Alison Bruce is the author of two non-fiction novels and four novels in her DC Goodhew series. She has had a great love of music since her teens and this is reflected in her books.
When I first read a Harlan Coben book I knew I’d have to read more, I soon caught up with his backlist and for several years, I’ve been buying each new hardback on release. Despite this obvious enthusiasm for his writing, I’d managed to miss seeing him at an event until this year’s Harrogate.
I have seen YouTube recordings of him being interviewed, and liked him, but there’s always that slight niggle that your favourite writer, musician or actor might not quite live up to expectations when you see them in the flesh. Since I have no desire to clear the entire shelf that I have filled with copies of his books, I really was hoping for the best. As it turned out I had absolutely nothing to worry about, Harlan Coben’s interview was moving in places, amusing in others and full of honest observations on his journey as an author.
I could tell from the response of people nearby in the audience that there were anecdotes and experiences that struck a chord with many of them. Other authors I spoke to later echoed this. Harlan joked about needing a shrink at times, but since I identified with virtually all the emotions he spoke of I can only conclude that there’s a whole bunch of us with a similar strain of authoritus. This was a hugely uplifting moment. Of course I’m not looking to be cured, none of us are, but isn’t it fantastic when someone turns on the light and proves you’re not alone in the ward?
With all of this in mind I’ve decided to share one of my writing habits just to console any other writer out there who is doing the same thing and wondering whether they’ve strayed a few mouse clicks beyond balanced.
I have a habit of having quite a few characters in my books, real life’s like that and it’s the way I develop a story but I realised when I wrote the second Goodhew novel that I needed to be able to create characters that were distinctive fairly quickly. On one handwriting about a character is the best way to make that character more rounded, on the other hand a character that is well developed before I begin is less likely to manoeuvre me into dead ends. Therefore, for every character that is more than a cameo I write his or her back-story, detailing physical attributes, motivations, personality traits etc.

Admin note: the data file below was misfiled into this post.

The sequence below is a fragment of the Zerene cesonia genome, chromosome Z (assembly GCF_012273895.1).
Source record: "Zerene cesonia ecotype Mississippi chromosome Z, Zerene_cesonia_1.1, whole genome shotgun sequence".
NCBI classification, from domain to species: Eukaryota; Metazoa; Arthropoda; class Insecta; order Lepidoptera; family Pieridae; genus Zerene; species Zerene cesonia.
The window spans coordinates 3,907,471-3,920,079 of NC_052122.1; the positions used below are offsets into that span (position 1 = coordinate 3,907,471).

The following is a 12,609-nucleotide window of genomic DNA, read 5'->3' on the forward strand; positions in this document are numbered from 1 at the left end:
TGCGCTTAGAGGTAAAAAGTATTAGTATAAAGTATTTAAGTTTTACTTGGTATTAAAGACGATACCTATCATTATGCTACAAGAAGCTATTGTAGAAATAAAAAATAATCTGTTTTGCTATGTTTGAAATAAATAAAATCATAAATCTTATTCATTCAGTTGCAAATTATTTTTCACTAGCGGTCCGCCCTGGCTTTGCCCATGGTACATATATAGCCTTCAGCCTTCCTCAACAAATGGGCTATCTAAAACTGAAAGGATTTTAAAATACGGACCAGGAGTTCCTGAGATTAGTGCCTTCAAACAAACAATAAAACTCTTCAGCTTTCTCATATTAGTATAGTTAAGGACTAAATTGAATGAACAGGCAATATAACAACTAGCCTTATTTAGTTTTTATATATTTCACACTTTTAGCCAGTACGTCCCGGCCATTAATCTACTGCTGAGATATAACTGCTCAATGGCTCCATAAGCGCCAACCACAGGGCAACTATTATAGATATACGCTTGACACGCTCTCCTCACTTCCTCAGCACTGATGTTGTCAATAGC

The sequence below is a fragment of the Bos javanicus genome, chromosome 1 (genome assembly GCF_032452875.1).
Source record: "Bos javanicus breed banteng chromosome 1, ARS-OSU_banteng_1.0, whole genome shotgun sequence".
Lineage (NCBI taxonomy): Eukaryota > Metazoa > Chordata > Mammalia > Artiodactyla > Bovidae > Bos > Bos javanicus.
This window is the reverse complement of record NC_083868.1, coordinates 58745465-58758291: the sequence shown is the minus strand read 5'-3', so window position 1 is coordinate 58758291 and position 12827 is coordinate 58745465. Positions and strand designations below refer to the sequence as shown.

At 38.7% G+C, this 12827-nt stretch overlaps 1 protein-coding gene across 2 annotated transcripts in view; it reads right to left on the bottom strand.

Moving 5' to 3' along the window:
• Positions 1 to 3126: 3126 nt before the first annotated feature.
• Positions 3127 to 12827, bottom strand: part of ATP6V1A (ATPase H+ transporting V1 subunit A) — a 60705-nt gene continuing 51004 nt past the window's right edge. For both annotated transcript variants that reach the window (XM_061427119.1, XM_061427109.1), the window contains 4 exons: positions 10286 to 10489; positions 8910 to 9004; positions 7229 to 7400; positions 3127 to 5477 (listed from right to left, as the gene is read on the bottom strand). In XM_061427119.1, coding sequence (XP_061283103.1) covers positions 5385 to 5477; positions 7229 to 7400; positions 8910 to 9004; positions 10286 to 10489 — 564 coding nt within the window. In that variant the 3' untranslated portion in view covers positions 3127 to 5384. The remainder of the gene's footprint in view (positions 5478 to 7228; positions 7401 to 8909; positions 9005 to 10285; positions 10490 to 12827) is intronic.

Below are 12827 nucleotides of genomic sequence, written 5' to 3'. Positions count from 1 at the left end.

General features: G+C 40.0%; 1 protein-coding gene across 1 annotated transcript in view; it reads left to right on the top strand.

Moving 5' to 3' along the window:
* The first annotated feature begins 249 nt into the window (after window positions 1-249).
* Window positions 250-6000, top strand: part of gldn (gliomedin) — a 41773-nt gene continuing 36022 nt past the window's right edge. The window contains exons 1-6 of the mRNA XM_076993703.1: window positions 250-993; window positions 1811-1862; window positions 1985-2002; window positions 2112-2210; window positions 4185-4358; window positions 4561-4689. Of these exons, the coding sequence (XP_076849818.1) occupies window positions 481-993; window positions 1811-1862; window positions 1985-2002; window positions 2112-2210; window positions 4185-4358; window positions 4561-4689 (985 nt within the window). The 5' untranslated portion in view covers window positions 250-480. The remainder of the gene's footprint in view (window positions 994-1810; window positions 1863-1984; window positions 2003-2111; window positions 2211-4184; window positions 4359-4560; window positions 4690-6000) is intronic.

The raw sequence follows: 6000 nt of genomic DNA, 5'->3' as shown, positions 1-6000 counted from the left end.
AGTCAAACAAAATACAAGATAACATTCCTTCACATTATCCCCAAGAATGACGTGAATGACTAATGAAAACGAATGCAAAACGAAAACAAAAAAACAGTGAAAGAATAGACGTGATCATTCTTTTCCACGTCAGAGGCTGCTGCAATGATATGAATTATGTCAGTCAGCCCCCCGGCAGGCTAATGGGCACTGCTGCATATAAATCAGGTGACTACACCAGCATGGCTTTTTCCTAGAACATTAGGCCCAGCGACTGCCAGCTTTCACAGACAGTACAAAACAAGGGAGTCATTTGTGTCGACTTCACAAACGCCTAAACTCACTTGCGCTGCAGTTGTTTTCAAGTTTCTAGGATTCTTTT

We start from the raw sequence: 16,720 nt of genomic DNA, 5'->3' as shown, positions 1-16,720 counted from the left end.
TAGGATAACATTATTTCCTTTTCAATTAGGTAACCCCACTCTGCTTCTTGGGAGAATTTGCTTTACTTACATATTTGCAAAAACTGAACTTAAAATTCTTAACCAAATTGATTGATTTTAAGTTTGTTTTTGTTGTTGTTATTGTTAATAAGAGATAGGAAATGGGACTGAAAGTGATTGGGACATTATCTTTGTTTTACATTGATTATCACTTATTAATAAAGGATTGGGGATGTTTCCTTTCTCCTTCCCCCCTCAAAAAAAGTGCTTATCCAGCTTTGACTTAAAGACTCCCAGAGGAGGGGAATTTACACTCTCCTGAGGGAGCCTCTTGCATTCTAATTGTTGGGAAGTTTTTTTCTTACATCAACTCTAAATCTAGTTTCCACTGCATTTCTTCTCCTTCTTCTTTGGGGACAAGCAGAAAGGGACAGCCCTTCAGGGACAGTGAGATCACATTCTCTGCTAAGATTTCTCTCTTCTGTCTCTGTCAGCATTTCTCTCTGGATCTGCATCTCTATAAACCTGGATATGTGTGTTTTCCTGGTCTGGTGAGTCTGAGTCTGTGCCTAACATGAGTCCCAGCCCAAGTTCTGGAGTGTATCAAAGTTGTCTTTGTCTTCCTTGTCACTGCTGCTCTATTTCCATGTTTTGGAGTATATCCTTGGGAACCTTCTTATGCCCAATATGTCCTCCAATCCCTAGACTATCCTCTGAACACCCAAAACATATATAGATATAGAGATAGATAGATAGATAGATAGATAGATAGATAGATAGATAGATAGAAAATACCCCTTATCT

Nothing weird so far.
But then, when I have a feeling that I know them well enough to be able to recognise them I go on the internet and look for a photo of them. I often start by Googling their character name, amazing how many times the right name throws up the right kind of pictures. A Ben for example is very often a relatively young man, often the gentle giant type, quirky, humorous and bright. Likes a pint.
Of course, there are plenty of Bens not like this, and sometimes I find my perfect Ben amongst Ben’s mates, or his sister’s auntie’s colleague’s mates. Google images and Facebook are top hunting grounds. Nowadays I rarely go through friend’s pictures; instead, I scoot through the profile pages of complete strangers and grab anyone who has just what it takes to make it onto the casting couch.
When I have my selection, usually a passport sized photo of each character, I print out organisation charts. They can be family trees, or in the case of The Silence, the relationships between inhabitants of a student house, or in The Calling pictures of the victims. I Blu-tac them to the wall above my desk and cross them out with a Sharpie if they do not make it to the end of the current chapter I am writing.
Sometimes it will take me several hours to find the right Ben; I want to be able to see hints of all the facets I have identified in that one picture. I no longer need to refer back to my notes on hair colour and style or set of the jaw, angle of the nose and so on. Or worst still be tempted to trust my memory. One glance at my wall and they are pinned down, just the way a character needs to be.
Mostly it works brilliantly, although my stepdaughter came home from uni to see one of her flat mates crossed out. That was when I decided it might be healthier to stick to strangers.
If you haven’t tried this method I recommend it, for me it helps my characters come alive… apart from the ones that end up dead.
Who else does it like this…? Or is it just me?
More information about Alison and her books can be found here.